JURIDICA INTERNATIONAL XIX/2012
J.D., M.A. in Philosophy
Lecturer, Leiden University
International Legal Norms
The political developments in the years after World War II have led to a considerable number of rules and
views at the international level, the complex of which is now recognised as ‘international law’. In this article,
the domain as such, rather than a speciﬁ c part of this whole, is examined from a meta-legal perspective. The
meaning of ‘international law’ is considered here; how should this be qualiﬁ ed?
In order to ascertain this, a general analysis of the basis of positive law (i.e., the law as it is established)
is useful. To that end, I will indicate in Section 1 how ‘natural law’ may be interpreted. The ideas of ‘natu-
ral law’ and ‘international law’ are, after all, often connected. In Section 2, the way in which rules at the
international level operate is dealt with; it will be shown how these are observed and whether they may be
enforced. Finally, in Section 3, the topic of human rights is discussed, because of its connection with cross-
border legal issues. Coming to the fore here is the question of the extent to which human rights are relevant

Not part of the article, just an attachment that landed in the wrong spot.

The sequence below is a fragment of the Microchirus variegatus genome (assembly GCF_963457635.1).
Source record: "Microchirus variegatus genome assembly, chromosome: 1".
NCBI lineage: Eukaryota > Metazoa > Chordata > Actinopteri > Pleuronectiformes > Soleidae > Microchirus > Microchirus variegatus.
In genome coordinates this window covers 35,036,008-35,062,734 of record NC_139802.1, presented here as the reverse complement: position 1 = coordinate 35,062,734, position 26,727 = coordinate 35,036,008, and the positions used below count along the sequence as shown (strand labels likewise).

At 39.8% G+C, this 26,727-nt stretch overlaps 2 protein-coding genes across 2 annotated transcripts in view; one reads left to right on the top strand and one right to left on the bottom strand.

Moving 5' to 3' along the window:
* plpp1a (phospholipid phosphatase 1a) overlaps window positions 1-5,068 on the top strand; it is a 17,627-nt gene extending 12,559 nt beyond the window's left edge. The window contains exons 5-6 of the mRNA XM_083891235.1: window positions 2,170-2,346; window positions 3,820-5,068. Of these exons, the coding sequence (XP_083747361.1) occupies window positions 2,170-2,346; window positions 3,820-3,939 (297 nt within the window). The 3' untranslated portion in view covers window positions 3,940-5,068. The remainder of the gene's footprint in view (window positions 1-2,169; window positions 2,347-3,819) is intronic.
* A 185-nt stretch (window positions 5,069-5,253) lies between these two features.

to this subject.
1. The legal basis at the national level
It is important to determine which elements are constantly (implicitly) present in national law. Through
this approach, a possible contrast with the rules at the international level may come to light. Because of the
general theme of this article, I cannot address all possible perspectives on natural law; I will merely deal
with the most important positions for the present discussion.
I mention the term ‘natural law’; the approaches of two philosophers in particular, Hart and Hobbes,
provide clariﬁ cation with regard to this matter. A familiar interpretation of ‘natural law’ is the ‘classical’
approach; this consists of a standard indicating that a natural law exists in an absolute, immutable, sense
and should (in moral terms) be acknowledged as the directive for actual legislation*1, the truth or rectitude
being the same for all and equally known to all insofar as the collective principles of reason are involved.*2
It may accordingly be said that ‘every posited human law contains the rationale of the law to the degree
in which it is derived from the law of nature. If it, however, in any way, discords with the natural law, it will
no longer be a law, but a corruption of law’*3. The right to, for example, a fair trial could from this perspec-
tive be taken to exist before it is laid down by a (human) legislator.
1 T. Aquinas. Summa Theologiae . Complete Works, Vol. 7: 1a2ae, Summae Theologiae a quaestione 71 ad quaestionem
114. Rome: Ex Typographia Polyglotta S. C. de Propaganda Fide 1892, Q 90, Article 2 (p. 150); Q 93, Article 3 (p. 164); Q 94,
Article 2 (pp. 169, 170); Q 94, Article 5 (pp. 172, 173).
2 Ibid., Q 94, Article 4 (p. 171).
3 Aquinas (see Note 1) wrote: ‘Unde omnis lex humanitus posita intantum habet de ratione legis, inquantum a lege naturae
derivatur. Si vero in aliquo a lege naturali discordet, iam non erit lex, sed legis corruptio’. – Q 95, Article 2 (p. 175).